are pertinent to the panel study and the above questions:

    The Information-Processing Approach, in which we focus mainly on the

    Adaptive Decision Maker Framework which is concerned with how people

    choose between alternatives when none is clearly the best option. In this

    section we also report other bodies of research on the heuristics or strategies

    1

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    we use to make decisions; and describe what is understood about the role of

    unconscious thought processes in decision-making.

    Prospect Theory, which is concerned with making decisions involving risk or

    uncertainty.

    Theory of Reasoned Action and Theory of Planned Behaviour, which are bothconcerned with the relationship between attitudes and behaviours in the context

    of making choices.

    The process of choice

    Choice is the outcome of a process which involves assessment and judgement; that

    is, the evaluation of different options and making a decision about which option to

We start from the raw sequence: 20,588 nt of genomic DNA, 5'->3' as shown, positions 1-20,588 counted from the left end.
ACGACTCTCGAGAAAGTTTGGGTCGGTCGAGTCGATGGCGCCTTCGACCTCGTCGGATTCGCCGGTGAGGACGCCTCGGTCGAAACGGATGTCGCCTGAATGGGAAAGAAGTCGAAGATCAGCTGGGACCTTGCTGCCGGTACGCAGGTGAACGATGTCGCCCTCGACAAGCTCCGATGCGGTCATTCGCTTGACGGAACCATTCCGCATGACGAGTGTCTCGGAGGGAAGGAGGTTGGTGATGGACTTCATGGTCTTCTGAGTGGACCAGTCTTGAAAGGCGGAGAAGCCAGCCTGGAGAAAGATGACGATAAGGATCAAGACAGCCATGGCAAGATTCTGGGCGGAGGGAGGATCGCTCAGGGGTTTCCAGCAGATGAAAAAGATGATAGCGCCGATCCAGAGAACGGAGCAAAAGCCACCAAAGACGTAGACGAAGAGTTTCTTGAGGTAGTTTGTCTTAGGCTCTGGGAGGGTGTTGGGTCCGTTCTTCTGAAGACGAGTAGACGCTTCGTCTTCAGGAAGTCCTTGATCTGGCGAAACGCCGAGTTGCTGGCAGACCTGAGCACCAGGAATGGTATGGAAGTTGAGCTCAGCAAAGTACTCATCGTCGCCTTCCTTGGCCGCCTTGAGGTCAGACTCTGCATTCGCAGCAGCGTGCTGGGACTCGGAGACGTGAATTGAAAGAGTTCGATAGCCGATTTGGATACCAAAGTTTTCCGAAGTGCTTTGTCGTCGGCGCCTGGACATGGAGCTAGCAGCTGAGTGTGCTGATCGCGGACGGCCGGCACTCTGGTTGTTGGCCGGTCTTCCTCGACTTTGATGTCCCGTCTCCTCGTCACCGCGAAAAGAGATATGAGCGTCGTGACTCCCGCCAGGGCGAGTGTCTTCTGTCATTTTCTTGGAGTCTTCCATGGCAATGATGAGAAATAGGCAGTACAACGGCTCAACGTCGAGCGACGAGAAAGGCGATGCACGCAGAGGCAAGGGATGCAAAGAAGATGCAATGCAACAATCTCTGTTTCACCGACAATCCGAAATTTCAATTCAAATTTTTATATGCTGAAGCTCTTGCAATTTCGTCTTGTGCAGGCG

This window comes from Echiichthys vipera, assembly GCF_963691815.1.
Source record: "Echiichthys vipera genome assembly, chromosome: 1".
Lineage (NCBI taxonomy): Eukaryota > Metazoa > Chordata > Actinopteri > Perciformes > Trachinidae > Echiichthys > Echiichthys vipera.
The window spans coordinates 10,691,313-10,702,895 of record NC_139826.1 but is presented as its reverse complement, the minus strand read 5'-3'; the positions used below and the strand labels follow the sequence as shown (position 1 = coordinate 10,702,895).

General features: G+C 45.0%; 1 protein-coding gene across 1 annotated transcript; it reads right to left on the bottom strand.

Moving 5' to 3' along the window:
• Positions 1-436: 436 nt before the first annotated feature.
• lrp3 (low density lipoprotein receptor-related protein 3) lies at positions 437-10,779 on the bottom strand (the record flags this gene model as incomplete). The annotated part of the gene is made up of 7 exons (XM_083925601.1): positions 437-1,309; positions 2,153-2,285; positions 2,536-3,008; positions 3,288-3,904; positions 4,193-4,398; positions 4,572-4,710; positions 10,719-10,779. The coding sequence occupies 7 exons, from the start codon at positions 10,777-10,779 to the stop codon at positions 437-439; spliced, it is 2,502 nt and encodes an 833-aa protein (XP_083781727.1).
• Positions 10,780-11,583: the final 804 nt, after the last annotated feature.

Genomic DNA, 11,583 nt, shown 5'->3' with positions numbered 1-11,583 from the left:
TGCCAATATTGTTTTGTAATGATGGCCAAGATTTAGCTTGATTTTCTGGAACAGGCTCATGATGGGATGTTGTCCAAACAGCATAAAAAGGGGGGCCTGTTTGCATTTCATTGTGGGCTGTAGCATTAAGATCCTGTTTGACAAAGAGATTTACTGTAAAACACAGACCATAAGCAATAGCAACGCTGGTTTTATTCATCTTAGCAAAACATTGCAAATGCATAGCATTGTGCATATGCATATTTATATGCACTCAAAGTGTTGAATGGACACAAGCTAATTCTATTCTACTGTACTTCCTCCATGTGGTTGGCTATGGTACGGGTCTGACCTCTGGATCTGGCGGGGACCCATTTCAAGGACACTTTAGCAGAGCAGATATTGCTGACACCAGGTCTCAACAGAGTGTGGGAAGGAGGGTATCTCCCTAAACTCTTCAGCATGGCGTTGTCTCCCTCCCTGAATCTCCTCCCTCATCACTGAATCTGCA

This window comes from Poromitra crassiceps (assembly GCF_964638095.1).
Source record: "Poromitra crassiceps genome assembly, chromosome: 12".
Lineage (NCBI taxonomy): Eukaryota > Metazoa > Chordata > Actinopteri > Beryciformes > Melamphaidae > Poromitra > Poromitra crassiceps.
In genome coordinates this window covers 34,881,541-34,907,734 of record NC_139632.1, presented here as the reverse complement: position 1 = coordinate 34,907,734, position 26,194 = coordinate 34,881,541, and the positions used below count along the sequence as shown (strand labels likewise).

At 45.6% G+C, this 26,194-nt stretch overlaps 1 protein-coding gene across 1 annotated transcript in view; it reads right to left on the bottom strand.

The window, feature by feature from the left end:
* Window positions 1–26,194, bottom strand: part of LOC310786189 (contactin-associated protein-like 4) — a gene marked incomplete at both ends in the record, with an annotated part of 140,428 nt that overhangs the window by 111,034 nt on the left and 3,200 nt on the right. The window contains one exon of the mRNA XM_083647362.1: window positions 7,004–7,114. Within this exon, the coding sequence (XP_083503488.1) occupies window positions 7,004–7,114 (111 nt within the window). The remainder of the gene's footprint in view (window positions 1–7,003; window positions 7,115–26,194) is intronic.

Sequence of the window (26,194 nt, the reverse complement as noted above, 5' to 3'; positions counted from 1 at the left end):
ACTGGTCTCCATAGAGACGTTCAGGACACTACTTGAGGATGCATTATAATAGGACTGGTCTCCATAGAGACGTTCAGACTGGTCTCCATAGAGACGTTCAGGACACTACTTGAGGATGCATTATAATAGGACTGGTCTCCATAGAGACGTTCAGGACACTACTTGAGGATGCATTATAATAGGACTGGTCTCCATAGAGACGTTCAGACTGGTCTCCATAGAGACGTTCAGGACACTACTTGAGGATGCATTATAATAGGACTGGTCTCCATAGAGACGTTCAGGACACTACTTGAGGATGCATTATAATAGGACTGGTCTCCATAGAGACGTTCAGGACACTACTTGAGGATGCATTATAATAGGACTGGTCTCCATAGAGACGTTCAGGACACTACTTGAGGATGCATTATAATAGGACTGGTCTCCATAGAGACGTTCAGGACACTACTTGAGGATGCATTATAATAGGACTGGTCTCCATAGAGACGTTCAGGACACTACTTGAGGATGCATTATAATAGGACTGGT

choose. In order for these processes to take place and a choice to be made, there

    need to be two or more alternatives from which to choose. In addition, thesealternatives should have some positive value; in this sense a 'choice' between

    something which is definitely desired and something which is definitely not desired is

    not a true choice. The processes entailed in choice all involve cognition, and

    psychological theories concentrate on explaining how people make choices, in

    particular the cognitive processes that underlie choice. Empirical research on how

    people make decisions and choices covers a range of different people in different

    situations, for example from clinicians treating patients or investors and financial

    experts, to students taking part in psychological experiments. However, it suggests

    that different people in different situations frequently think about decisions in the

    same way, reflecting the fact that human beings have a common set of cognitive

    skills (Hastie and Dawes, 2001). These cognitive skills and their limitations are also

    influential in constraining choices so that choice making in reality varies from what

    may be seen as ideal and logical.

    2